Best Practices for Processing Feedback

The first time I got feedback on an interactive fiction game, it hurt terribly.

Back in college, I insisted on submitting science fiction to creative writing professors who officially disliked genre fiction, so I already knew people wouldn’t always like my work. I already understood that X% of the feedback I’d get would be “wrong” (for an indeterminate value of X), so I was prepared to sort diamonds from dreck.

Off the top of my head, I remember five things from that first round of feedback:

  1. People hated my game.
  2. People hated my writing style.
  3. “I’m playing as a furry? EWWWW, insta-quit”
  4. Emily Short liked my worldbuilding.
  5. Inform 7 did stuff I didn’t expect it to do, and that made my game break even though it wasn’t my fault.

I was devastated. I’d poured my heart into this game (or game chapter, to be more accurate, since Phoenix’s Landing: Destiny was an IntroComp entry.) I had a team of beta-testers and everything, and they hadn’t hated my game. I immediately abandoned the game and then wrote a post on Usenet about how harsh and unfair the criticism was.

Analyze the source

6 years later, I process the feedback a little differently:

  1. People hated my game. I railroaded the player.
  2. People hated my writing style. My noninteractive sequences were too long.
  3. “I’m playing as a furry? EWWWW, insta-quit” This guy did hate my game, but I really don’t care.
  4. Emily Short liked my worldbuilding.
  5. Inform 7 did stuff I didn’t expect it to do, and that made my game break even though it wasn’t my fault.

These days, I see feedback as a conversation about player expectation, player enjoyment, and game execution. Each piece of feedback contains critical information about this player’s expectations for a game and what this player enjoys in a game, framed in the context of the game I have provided.

By analyzing this information, I can sort out which pieces of their feedback are useful and which pieces are not useful.

In diagram form:

3 separate circles, labelled "things in my game", "things this player expects in games", and "things this player enjoys in games".

Feedback is the tool that I use to figure out a) where these players’ circles are and b) what those circles encompass.

Some feedback is simply wrong – in the sense that it’s not useful to me. It’s not wrong in the context of the player, who has presumably given an accurate description of their experience. But consider this diagram:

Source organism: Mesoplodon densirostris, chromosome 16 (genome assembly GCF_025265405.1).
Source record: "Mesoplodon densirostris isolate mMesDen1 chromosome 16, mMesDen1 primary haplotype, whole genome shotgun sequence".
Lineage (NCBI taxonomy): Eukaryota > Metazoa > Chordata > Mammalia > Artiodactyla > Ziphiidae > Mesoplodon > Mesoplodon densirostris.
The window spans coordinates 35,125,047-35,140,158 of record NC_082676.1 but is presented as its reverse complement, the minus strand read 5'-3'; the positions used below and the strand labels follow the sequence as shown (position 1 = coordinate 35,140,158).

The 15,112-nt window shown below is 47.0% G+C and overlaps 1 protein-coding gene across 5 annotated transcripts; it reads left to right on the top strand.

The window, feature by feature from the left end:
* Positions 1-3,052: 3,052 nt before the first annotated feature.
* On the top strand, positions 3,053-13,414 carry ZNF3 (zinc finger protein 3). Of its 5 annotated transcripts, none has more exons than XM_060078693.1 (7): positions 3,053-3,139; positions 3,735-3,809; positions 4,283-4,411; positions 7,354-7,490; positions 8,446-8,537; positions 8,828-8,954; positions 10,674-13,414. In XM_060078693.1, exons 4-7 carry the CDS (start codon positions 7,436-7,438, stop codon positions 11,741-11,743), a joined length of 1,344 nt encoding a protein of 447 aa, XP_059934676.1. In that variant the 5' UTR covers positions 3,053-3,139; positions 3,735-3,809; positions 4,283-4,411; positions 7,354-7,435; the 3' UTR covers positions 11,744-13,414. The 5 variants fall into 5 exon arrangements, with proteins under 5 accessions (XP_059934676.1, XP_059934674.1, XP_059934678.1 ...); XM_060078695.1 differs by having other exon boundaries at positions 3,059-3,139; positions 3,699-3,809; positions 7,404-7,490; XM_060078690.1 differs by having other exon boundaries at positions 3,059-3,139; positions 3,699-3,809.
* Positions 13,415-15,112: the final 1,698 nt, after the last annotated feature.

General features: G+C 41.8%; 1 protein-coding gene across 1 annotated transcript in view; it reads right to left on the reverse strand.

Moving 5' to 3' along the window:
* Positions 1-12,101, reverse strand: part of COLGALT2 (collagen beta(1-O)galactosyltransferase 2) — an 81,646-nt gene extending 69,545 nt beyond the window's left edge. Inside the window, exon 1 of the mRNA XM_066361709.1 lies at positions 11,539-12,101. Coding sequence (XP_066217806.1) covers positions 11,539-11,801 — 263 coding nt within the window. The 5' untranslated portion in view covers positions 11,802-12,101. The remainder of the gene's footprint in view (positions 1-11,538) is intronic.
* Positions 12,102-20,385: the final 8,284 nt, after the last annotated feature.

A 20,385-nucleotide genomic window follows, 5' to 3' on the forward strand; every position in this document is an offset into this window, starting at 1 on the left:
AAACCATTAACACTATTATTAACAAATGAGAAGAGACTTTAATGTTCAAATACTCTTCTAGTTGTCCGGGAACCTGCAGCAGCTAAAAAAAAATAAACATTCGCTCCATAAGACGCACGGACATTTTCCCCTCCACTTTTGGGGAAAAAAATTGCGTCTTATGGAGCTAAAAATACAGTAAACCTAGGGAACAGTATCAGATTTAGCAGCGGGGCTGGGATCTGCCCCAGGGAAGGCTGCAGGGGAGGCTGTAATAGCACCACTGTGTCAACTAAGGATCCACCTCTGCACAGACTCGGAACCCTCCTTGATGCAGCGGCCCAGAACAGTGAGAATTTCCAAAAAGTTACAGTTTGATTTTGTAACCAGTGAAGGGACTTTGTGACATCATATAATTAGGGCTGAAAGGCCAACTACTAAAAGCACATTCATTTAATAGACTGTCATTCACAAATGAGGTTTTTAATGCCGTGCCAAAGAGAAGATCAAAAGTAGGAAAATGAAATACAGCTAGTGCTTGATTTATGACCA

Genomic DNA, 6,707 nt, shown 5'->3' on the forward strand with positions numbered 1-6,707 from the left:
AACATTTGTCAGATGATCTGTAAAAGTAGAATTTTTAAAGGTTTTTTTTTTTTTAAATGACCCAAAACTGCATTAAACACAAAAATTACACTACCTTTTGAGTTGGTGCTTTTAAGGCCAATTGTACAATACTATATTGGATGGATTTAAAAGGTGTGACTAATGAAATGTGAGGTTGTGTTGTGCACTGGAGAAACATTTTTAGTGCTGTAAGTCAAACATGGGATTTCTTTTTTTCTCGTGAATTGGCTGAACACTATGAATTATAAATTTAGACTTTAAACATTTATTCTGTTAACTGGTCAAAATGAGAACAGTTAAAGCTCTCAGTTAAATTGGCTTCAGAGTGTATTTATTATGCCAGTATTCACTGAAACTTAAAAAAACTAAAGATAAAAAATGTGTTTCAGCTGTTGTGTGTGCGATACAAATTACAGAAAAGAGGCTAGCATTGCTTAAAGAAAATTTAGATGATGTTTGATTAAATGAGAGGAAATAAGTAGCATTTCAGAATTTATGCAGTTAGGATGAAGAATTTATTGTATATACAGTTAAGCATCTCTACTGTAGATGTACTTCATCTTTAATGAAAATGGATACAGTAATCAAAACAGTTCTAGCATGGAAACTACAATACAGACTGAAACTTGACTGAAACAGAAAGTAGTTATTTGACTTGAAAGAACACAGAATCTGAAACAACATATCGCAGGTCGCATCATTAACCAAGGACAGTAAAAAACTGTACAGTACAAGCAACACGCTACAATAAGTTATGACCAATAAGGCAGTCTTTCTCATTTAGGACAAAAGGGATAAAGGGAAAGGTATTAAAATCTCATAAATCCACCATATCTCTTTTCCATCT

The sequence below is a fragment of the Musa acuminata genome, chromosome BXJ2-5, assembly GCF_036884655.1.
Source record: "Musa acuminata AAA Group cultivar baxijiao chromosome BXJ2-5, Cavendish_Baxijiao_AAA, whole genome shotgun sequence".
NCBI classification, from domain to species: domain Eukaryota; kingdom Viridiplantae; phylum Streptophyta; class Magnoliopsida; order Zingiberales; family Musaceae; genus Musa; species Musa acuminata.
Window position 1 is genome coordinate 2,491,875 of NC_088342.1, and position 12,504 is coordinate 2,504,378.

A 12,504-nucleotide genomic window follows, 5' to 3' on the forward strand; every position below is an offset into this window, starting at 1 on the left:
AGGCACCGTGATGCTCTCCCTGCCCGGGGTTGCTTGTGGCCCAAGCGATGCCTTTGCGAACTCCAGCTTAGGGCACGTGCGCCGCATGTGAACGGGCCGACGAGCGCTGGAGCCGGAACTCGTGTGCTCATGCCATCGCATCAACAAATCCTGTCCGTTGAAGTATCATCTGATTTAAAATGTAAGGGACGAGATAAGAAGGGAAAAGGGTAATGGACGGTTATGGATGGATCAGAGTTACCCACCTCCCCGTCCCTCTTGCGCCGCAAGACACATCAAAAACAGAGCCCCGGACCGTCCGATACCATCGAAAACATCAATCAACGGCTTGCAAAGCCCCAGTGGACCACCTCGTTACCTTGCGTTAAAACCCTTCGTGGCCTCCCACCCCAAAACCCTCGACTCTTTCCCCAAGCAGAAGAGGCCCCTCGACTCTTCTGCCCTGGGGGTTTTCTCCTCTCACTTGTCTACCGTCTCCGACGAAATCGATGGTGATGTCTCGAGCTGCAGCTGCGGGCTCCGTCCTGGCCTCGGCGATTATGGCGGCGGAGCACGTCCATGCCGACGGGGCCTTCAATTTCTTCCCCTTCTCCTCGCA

3 separate circles, labelled "things in my game", "things this player expects in games", and "things this player enjoys in games". The "things in my game" circle appears entirely inside "things this player expects in games" and does not intersect at all with "things this player enjoys in games".

In this diagram, the player hates my game – even though I’ve entirely met their expectations! In order to make a game that this person enjoys, I have to make significant changes to my game plan.

Is the effort worthwhile? To answer that question, I need to figure out how well my player represents my target audience. If the player doesn’t represent my target audience, and I don’t believe the player’s opinions will be shared by that audience, then it probably isn’t worth making changes.

For example, the diagram above could represent a player who loves 2D platformers, but gets nauseous when playing games with significant camera movement. No matter how good my first-person shooter is, that player will never, ever like my game – and that’s okay. Their feedback is valid from their perspective, but it’s not useful to me.

3 separate circles, labelled "things in my game", "things this player expects in games", and "things this player enjoys in games". All three circles intersect in a typical Venn diagram formation.

This diagram is a better representation of a normal player reaction. There are things about my game that the player enjoyed, and there are things they didn’t enjoy. They expected some things about my game, and they got surprised by others, and some of the surprises were good and some were bad.

But the analysis is exactly the same as the case above. Does this player represent my target audience, or have opinions that are shared by my target audience? If so, then their feedback is useful, and I should decide what I’m going to do as a result. If not, then their feedback is not useful, and I should set it aside.

Handle inconsistent data carefully

I’m not going to claim that sorting feedback is an easy process. It isn’t, and it gets even harder when people from the “target audience” disagree.

For example, when I was beta testing Beet the Devil, a couple of my testers let me know that the humor wasn’t working, and they bowed out entirely because they weren’t enjoying the game. That was pretty scary to me, because Beet relies on its humor and falls completely flat without it.

If I’d gotten just that response, then I would have doubled down to figure out what I’d done wrong with the humor and how to resolve it. But some of my other playtesters told me they loved the humor, and one said it was their favorite comedy game to date. I had to gamble – would the positive responses prevail, or the negative ones?

Since I didn’t know how to fix the humor for the people who didn’t like it, and the game wouldn’t exist if I pulled it out, the answer was relatively simple – in this case. But it isn’t always that simple.

Get feedback in advance